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Plasmid

Novel by Robert Knight 1980.

"Once you're Plasmid - it's too late!" announces the front cover of this tacky gem, and it reflects well the contents. The Fairfield Institute of Genetic Research is investigating methods of adapting humans to suit specific environments: deserts, frozen wastes, underwater, even the vacuum of space. Professor Fraser, in charge of the establishment, is short on patience and needs results to guarantee further funding. So he starts taking risks and cutting down on safety procedures, and produces a rogue plasmid: a mad human being possessed of incredible strength but who cannot survive in sunlight. Naturally it soon escapes and takes to the sewers. Best of all, it creates others exactly like it by mere physical contact. Soon peaceful Oakhaven is being besieged by hordes of bleached mutant killers. Only intrepid radio reporter Paula Scott has the guts to take on the problem.

There's no originality to speak of here, just the old 'genetic research gone wrong' standard mixed with the 'something nasty in the sewers' chestnut for maximum effect. But this horror-by-numbers effort is written with sufficient skill that the breakneck pace and wonderful lack of subtlety make up for it. And the finale is a masterpiece of ironic shock theatre. It's fast, furious and thoroughly tacky, and thought by some to be Shaun Hutson working under one of his myriad pseudonyms. It's certainly possible, but with his favourite word ('viscera') conspicuous by its absence, I wouldn't bet on it. Recommended but certainly not for the discerning customer.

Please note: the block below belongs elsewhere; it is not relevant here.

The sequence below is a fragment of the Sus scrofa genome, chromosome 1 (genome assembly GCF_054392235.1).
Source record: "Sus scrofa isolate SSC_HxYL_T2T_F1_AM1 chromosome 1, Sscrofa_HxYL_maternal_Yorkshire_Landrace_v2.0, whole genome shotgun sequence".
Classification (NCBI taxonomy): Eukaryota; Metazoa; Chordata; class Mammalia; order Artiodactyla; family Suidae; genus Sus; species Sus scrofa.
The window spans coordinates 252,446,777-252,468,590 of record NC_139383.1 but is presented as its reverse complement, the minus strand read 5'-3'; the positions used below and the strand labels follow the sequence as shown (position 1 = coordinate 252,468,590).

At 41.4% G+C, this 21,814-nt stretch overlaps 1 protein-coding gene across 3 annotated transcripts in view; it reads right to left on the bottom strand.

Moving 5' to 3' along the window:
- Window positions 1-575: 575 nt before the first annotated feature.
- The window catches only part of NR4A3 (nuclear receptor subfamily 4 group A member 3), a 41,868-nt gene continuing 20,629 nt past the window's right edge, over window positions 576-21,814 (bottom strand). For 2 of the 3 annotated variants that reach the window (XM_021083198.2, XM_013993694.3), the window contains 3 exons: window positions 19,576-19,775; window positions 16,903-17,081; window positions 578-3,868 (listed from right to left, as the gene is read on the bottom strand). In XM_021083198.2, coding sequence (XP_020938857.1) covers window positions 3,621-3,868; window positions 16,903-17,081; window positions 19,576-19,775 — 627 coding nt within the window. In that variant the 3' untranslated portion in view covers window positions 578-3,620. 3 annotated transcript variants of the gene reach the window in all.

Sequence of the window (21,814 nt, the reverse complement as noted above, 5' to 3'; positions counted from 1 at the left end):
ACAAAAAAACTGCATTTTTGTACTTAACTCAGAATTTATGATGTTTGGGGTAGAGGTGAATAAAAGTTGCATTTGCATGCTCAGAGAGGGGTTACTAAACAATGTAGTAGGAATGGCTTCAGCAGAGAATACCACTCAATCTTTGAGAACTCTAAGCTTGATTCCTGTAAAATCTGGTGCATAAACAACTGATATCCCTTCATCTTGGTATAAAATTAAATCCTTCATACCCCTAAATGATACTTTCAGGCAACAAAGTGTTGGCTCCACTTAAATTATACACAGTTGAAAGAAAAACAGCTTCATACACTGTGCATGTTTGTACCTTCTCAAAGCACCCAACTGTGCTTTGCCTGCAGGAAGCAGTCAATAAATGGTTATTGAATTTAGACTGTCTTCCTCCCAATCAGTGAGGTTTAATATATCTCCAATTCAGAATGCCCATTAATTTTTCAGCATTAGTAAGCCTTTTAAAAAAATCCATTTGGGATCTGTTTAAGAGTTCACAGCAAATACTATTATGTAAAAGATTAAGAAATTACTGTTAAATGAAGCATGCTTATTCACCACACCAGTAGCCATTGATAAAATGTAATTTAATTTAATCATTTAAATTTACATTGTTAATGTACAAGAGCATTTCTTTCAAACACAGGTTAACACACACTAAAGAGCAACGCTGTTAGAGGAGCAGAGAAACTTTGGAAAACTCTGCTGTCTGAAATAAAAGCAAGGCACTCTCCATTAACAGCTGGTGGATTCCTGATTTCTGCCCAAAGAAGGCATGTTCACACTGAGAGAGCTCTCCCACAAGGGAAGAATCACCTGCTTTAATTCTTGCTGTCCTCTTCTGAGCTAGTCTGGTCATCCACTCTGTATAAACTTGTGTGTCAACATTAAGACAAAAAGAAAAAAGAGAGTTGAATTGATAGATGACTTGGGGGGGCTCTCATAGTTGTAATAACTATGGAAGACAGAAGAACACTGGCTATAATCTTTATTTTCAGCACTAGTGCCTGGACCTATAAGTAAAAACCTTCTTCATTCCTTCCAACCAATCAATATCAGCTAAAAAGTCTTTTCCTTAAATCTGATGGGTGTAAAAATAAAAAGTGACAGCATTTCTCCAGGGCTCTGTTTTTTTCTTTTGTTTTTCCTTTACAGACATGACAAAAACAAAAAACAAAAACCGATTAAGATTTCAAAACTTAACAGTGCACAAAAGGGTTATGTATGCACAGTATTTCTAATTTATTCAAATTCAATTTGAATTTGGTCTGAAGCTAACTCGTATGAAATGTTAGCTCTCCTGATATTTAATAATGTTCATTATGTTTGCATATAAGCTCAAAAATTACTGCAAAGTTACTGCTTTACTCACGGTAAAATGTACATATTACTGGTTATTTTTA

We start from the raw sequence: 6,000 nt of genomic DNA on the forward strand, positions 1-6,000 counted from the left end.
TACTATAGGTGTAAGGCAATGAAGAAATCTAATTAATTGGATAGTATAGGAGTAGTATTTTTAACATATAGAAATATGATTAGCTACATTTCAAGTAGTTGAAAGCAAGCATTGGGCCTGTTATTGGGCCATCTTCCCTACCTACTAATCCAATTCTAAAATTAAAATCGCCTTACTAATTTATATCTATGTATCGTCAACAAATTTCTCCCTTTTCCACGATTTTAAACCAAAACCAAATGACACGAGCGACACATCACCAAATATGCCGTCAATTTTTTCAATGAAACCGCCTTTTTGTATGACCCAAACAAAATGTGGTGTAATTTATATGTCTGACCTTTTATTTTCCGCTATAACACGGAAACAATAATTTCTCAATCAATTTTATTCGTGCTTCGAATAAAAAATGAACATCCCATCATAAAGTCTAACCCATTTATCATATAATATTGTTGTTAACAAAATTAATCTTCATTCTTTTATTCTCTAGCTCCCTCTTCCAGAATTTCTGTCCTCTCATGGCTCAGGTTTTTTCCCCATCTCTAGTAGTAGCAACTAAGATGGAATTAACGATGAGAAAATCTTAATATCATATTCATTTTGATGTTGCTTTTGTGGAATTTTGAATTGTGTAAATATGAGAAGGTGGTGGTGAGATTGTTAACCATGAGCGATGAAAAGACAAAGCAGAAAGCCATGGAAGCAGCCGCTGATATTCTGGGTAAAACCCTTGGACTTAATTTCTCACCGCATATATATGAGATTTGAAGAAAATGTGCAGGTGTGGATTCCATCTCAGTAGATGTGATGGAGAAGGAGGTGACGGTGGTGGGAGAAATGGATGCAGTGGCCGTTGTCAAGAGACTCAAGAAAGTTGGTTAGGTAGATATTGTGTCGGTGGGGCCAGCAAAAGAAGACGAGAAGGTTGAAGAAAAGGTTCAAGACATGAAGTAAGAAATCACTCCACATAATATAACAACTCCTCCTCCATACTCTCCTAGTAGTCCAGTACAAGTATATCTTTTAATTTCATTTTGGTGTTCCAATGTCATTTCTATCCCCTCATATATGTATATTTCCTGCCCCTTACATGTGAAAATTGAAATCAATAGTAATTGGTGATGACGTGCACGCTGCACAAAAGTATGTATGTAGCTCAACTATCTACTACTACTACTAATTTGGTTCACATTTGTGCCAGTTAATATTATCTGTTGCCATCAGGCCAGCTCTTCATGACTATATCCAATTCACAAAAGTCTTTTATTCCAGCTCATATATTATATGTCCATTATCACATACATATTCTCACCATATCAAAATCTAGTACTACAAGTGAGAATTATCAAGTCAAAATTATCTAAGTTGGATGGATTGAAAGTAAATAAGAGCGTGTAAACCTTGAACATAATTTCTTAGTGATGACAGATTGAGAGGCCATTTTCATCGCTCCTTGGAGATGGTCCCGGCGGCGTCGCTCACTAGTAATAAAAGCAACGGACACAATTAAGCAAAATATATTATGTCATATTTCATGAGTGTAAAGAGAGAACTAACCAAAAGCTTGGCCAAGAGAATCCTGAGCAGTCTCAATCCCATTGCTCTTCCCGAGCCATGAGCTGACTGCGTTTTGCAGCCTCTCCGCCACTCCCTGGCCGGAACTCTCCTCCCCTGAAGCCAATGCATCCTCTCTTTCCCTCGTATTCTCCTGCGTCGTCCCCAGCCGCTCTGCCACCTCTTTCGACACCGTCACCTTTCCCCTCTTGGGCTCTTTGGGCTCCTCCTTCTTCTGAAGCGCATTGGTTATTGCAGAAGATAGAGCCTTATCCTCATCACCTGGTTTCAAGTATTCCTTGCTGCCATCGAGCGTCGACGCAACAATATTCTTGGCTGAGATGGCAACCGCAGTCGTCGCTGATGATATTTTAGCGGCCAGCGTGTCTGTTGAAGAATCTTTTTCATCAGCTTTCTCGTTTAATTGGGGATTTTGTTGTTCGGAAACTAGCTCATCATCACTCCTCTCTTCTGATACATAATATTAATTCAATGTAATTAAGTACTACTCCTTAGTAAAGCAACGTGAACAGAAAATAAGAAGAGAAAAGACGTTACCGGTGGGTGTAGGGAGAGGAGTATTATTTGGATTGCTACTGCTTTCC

Based on a screenplay by Jo Gannon.


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